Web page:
Fixing Medicaid's Myriad Problems
RENEE MONTAGNE, host:
This month marks the 40th anniversary of the Medicaid health program for the poor. Medicaid has long lived in the shadow of its more visible sibling, the Medicare program for the elderly, but Medicaid has now passed Medicare as the nation's largest health insurer and its growing costs are bearing down on states and the federal budget alike. Fixing Medicaid won't be easy in part because it's not one program but 50. NPR's Julie Rovner reports.
JULIE ROVNER reporting:
Nowhere is the Medicaid conundrum more obvious than in Tennessee. Democratic Governor Phil Bredesen is in the process of dropping more than 300,000 people from the Medicaid roles as he takes his state's program from one of the nation's most to one of its least generous. Bredesen says the requirement that he balance the state's budget leaves him with no other options.
Governor PHIL BREDESEN (Democrat, Tennessee): I simply do not have the money to keep the program going in its current form, so this is not some policy choice that we're making. At some level, I've got to do something.
ROVNER: Tennessee is not alone in feeling the strain of Medicaid. In Arkansas, says US Democratic Senator Blanche Lincoln...
Senator BLANCHE LINCOLN (Democrat, Arkansas): One in five people receive Medicaid, more than half of the births are financed by Medicaid and close to 80 percent of nursing home residents are paid for by Medicaid.
ROVNER: But despite its growing cost, more than $300 billion last year, Medicaid doesn't come close to covering all of the nation's poor residents. Because of the way the program was created in 1965, to serve people already getting cash aid from other programs, being poor is not enough. Tim Westmoreland, who ran the Medicaid program for the federal government in the Clinton administration, says people have to be both poor and something else.
Mr. TIM WESTMORELAND (Former Head of Medicaid Program): Like they're poor members of a family with children or poor disabled people or poor people over the age of 65.
ROVNER: That means in most states, childless adults can't qualify for Medicaid no matter how poor they are. And in many other states, parents have to live well under the poverty line in order to get coverage says Leighton Ku of the Center on Budget and Policy Priorities, a liberal think tank.
Mr. LEIGHTON KU (Center on Budget and Policy Priorities): Right now the typical state covers parents up to around 60 or 70 percent of the poverty line. That's around $10,000 for a family of three people. So in other words, if you earn more than that, you're considered to make too much money for the Medicaid program.
ROVNER: Unlike Medicare, which is fully financed by the federal government, Medicaid costs are shared between the federal government and the states. The federal government does require states to cover certain people for certain basic services like hospital care for children getting cash welfare. But states can also add optional populations--families with slightly higher incomes, for example--and optional services like prescription drug coverage. That makes Medicaid's problems and solutions hard to generalize says former Medicaid head Tim Westmoreland.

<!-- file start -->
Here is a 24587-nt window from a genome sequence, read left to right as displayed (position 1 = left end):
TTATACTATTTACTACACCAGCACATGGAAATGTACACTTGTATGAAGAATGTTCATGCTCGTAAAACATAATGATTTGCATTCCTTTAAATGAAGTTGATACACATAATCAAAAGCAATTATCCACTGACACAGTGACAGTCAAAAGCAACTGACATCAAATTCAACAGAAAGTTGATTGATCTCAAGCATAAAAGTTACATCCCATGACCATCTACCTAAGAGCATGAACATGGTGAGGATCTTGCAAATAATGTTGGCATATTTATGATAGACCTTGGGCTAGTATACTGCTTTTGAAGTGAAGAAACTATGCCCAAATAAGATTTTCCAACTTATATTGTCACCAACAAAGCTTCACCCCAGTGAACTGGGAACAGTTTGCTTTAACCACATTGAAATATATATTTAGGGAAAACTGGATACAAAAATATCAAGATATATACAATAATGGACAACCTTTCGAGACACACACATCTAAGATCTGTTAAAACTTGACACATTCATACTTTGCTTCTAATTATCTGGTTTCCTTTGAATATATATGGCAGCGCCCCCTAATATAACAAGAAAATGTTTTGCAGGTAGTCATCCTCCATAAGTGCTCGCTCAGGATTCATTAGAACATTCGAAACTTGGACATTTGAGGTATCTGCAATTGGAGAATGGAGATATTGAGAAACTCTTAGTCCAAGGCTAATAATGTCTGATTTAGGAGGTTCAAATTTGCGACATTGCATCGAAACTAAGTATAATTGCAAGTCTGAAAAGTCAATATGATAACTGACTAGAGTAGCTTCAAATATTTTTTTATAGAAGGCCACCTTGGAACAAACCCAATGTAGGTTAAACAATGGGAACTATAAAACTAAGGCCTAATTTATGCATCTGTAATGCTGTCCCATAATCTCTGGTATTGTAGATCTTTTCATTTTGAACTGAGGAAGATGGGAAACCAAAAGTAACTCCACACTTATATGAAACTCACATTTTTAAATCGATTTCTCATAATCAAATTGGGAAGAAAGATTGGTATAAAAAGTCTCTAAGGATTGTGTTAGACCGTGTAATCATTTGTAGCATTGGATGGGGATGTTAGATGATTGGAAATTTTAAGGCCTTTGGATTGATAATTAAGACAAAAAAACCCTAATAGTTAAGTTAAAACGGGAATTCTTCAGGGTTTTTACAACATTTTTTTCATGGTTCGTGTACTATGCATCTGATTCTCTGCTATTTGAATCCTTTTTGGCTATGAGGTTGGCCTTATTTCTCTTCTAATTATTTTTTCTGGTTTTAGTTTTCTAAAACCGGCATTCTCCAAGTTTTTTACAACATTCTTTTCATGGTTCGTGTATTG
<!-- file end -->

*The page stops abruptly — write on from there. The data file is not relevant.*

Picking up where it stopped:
Mr. WESTMORELAND: There's a joke in the Medicaid crowd that if you've seen one Medicaid program, you've seen one Medicaid program.
ROVNER: But there are commonalities in what's driving Medicaid spending up says Westmoreland and it has nothing to do with the poor women and children who make up the majority of the program's enrollees. Rather, it's the inadequate benefits provided to seniors and the disabled by Medicare.
Mr. WESTMORELAND: Most of the fastest-growing and biggest expenses in the Medicaid program are holes in the Medicare program. Long-term care, Medicare practically doesn't cover. Prescription drugs, Medicare hasn't covered up until it's going to starting in January. And those are the fastest growing parts of the program and the things that are most expensive.
ROVNER: In fact, low-income elderly and disabled people make up about a quarter of Medicaid's enrollees but represent nearly 70 percent of all Medicaid spending. That grates on the governors who see it as the federal government shirking its responsibility. Governors are also irritated by the fact that when Medicare does start paying for prescription drugs next year, states will be required to pay back nearly all the savings they'd otherwise get. But Medicaid spending is also being pushed up by the same trends forcing up private health spending says Leighton Ku, the Center on Budget and Policy Priorities.
Mr. KU: Which is to say that health-care costs are growing faster than the economy. People are aging, so they naturally become a little less healthy, and that's why it's a little unfair when people sort of heap all these woes on Medicaid and say, `Gee, it's a Medicaid problem.'
ROVNER: And while both state and federal officials talk about, quote, "fixing" Medicaid, former Medicaid Chief Tim Westmoreland questions the premise that it's actually broken.
Mr. WESTMORELAND: Medicaid is a war horse. Medicaid takes up all the hard parts of our broken health-care system that nobody else wants to take care of--low-wage workers who don't have health insurance and their children, long-term care costs for elderly and disabled people, fast growing prescription drug costs.
ROVNER: Even so, Medicaid is under the gun. Even while a half-dozen states proceed with plans to limit eligibility and cut back on services, Congress has until September to figure out how to cut $10 billion in federal Medicaid spending.
Julie Rovner, NPR News, Washington.
NPR transcripts are created on a rush deadline by a contractor for NPR, and accuracy and availability may vary. This text may not be in its final form and may be updated or revised in the future. Please be aware that the authoritative record of NPR’s programming is the audio.